Cholangiocarcinoma (CCA) is a highly aggressive, heterogeneous disease that currently accounts for 15% of all liver cancers and approximately 3% of gastrointestinal malignancies. While rare, the incidence of CAA is on the rise globally. The heterogeneity nature of this tumor type at the genomic, epigenetic and molecular levels severely hamper the efficacy of available therapies, and prognosis is poor. Seeking out new, more potent treatment paradigms that hone in on the molecular makeup of CAA therefore represents an unmet clinical need.
Aimed at improving outcomes for previously treated patients with unresectable or metastatic CCA, whose tumors express an isocitrate dehydrogenase 1 mutation (IDH1), the phase III multicenter, randomized ClarlDHy (1) clinical trial assessed the performance and safety of ivosidenib, a first-in-class targeted inhibitor of IDH1, that is already approved for the treatment of acute myeloid leukemia (AML) in some patients with this genetic variant.
Recently published as an open access article in JAMA Oncology (2), results from this double-blind, placebo-controlled study, conducted from February 2017 to May 2020, report the final overall survival (OS) and safety profile of ivosidenib in patients with IDH1-mutated CCA whose disease had progressed on one or two previous treatment lines with chemotherapy.
“Progression-free survival among patients with advanced biliary cancer treated with chemotherapy is only between two to three months. By putting ivosidenib to the therapeutic test, we sought to open up a new, more effective and less toxic treatment avenue to target this highly aggressive malignancy,” said Teresa Macarulla, Principal Investigator of VHIO’s Gastrointestinal and Endocrine Tumors Group (Director: Josep Tabernero), and a co-author of this present study.
A total of 187 patients at 49 hospitals spanning six countries, were randomly assigned to receive ivosidenib (82 patients) or placebo (37 patients), with 43 patients who crossed over from placebo to ivosidenib. The endpoints of this study were first, progression-free survival (PFS) and second, overall survival (OS).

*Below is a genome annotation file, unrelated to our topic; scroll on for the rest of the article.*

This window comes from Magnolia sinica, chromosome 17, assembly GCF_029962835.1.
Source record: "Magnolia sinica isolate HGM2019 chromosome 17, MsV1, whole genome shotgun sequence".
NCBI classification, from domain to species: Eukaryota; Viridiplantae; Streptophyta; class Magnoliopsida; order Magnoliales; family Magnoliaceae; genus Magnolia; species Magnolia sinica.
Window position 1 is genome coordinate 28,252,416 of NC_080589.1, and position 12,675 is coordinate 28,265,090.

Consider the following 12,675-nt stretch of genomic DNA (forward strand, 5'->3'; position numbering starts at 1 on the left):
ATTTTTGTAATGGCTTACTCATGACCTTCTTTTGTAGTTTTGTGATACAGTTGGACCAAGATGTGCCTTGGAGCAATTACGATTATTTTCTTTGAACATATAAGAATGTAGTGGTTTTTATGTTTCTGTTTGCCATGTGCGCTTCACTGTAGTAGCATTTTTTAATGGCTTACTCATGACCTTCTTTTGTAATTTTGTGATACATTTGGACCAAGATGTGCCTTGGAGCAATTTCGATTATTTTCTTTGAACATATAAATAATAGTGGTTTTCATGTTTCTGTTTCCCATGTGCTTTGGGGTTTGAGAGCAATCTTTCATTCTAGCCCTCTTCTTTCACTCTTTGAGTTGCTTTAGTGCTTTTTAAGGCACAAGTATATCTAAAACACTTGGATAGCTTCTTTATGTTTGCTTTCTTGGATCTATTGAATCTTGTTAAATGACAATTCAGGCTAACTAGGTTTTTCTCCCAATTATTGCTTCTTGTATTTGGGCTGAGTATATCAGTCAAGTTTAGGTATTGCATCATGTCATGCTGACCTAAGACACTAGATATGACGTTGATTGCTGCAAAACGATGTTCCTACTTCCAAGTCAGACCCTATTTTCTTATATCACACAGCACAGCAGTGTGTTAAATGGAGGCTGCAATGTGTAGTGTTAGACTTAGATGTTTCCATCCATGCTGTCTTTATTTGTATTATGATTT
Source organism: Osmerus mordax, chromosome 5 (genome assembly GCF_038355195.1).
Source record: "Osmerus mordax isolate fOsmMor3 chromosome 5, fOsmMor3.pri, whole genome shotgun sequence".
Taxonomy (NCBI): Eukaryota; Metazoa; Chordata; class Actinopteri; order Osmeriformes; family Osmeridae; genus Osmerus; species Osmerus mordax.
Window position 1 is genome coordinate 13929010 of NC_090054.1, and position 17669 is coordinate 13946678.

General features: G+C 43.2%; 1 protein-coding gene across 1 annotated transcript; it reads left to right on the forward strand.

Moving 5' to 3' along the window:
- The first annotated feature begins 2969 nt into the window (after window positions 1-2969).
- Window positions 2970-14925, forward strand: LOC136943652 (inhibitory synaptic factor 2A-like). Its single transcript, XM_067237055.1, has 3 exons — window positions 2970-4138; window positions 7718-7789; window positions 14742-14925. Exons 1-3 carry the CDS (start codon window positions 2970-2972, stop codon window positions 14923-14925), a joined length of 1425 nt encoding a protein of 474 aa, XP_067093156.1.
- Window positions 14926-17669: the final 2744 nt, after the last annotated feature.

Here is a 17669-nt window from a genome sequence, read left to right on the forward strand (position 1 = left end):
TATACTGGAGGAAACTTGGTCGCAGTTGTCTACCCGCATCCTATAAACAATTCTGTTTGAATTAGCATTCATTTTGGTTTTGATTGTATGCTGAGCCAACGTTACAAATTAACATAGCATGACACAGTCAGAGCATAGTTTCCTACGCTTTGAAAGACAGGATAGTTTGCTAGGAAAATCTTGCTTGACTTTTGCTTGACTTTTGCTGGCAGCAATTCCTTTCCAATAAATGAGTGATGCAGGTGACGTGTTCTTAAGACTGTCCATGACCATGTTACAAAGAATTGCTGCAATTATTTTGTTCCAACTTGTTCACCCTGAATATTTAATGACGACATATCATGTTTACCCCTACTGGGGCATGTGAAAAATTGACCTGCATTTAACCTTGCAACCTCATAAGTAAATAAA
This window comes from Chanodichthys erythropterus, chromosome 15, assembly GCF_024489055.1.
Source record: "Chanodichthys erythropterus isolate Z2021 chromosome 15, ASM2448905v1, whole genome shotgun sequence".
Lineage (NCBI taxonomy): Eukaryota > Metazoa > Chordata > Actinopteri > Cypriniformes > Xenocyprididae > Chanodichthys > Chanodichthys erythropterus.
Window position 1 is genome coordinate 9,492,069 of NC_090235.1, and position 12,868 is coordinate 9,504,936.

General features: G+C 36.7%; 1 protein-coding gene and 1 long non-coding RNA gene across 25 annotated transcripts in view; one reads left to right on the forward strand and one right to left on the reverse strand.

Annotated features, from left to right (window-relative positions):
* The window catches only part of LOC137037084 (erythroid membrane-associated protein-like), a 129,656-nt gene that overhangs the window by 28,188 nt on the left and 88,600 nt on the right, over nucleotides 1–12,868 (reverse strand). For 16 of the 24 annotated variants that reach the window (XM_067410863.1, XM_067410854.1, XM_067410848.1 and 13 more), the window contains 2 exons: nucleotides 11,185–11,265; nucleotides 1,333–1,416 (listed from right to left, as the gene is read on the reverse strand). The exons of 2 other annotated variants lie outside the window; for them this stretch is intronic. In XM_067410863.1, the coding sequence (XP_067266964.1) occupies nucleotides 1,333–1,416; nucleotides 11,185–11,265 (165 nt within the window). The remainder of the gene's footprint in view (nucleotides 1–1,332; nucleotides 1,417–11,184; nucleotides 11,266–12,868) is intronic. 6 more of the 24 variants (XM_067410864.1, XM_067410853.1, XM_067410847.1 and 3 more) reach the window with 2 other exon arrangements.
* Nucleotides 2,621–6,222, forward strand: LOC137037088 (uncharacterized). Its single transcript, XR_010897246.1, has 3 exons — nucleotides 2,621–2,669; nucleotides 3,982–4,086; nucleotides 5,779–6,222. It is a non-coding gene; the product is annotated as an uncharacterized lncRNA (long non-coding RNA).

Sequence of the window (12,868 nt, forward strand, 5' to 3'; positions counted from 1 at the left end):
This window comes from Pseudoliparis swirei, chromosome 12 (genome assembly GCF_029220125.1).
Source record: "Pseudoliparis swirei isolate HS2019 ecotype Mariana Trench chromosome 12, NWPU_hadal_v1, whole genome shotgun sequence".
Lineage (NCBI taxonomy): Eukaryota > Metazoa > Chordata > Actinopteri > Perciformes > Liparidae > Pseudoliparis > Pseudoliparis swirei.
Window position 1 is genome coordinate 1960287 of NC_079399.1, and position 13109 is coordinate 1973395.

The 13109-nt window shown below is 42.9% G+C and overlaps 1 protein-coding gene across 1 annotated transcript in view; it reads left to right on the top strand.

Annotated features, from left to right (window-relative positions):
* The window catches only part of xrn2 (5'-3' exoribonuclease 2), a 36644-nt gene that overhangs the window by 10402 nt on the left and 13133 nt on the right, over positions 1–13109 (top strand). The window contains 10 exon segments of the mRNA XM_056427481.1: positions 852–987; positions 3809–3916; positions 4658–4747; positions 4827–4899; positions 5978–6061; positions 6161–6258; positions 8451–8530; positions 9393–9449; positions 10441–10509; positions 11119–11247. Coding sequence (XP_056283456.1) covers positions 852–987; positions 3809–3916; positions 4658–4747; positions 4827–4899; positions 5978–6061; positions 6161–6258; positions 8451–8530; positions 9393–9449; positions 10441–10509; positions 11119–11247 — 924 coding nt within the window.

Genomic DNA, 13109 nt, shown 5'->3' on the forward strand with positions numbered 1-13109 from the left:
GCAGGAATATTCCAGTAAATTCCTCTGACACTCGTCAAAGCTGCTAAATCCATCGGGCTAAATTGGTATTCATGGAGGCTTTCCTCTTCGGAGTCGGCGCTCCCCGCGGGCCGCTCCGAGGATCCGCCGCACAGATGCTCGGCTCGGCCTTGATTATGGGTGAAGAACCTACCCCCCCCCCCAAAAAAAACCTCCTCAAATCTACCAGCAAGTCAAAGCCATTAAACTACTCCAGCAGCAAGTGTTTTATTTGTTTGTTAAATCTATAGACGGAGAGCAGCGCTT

The ClarlDHy Investigators, led by Andrew X. Zhu, Massachusetts General Hospital Cancer Center, Harvard Medical School (Boston, USA), showed that ivosidenib numerically improved OS versus placebo, despite a high rate of crossover, maintained quality of life (QOL), and was well tolerated. Specifically, median OS was 10.3 months with ivosidenib versus 7.5 months with placebo. Factoring in the crossover of patients, median OS with placebo dropped to 5.1 months.
“Our data demonstrates the clinical benefit of ivosidenib compared with placebo for these patients. As such, this targeted therapy could potentially respond to the unmet need for new therapies against advanced cholangiocarcinoma with IDH1 mutation,” added Teresa Macarulla, a Medical Oncologist and Clinical Investigator of Vall d’Hebron’s Medical Oncology Department, headed by VHIO’s Director, Josep Tabernero.
She continued, “While these results point to a paradigm shift in the treatment of this tumor type, the option for crossover included in our study has likely confounded the treatment effect estimate on our primary OS analysis.” The authors also note that their analyses of quality of life data were limited by small sample size due to the rapid disease progression and withdrawal from the study, which is common in this patient population.
“Moving forward, our research will aim at achieving a deeper understanding of mechanisms of resistance. Additional translational studies are already under way to investigate disease relapse using circulating DNA sequencing,” concluded Teresa Macarulla.
- A Phase 3, Multicenter, Randomized, Double-Blind, Placebo-controlled Study of AG-120 in Previously-treated Subjects With Nonresectable or Metastatic Cholangiocarcinoma With an IDH1 Mutation. NCT02989857.
- Zhu AX, Macarulla T, Javle MM, et al. Final Overall Survival Efficacy Results of Ivosidenib for Patients With Advanced Cholangiocarcinoma With IDH1Mutation: The Phase 3 Randomized Clinical ClarIDHy Trial. JAMA Oncol. Published online September 23, 2021. doi:10.1001/jamaoncol.2021.3836.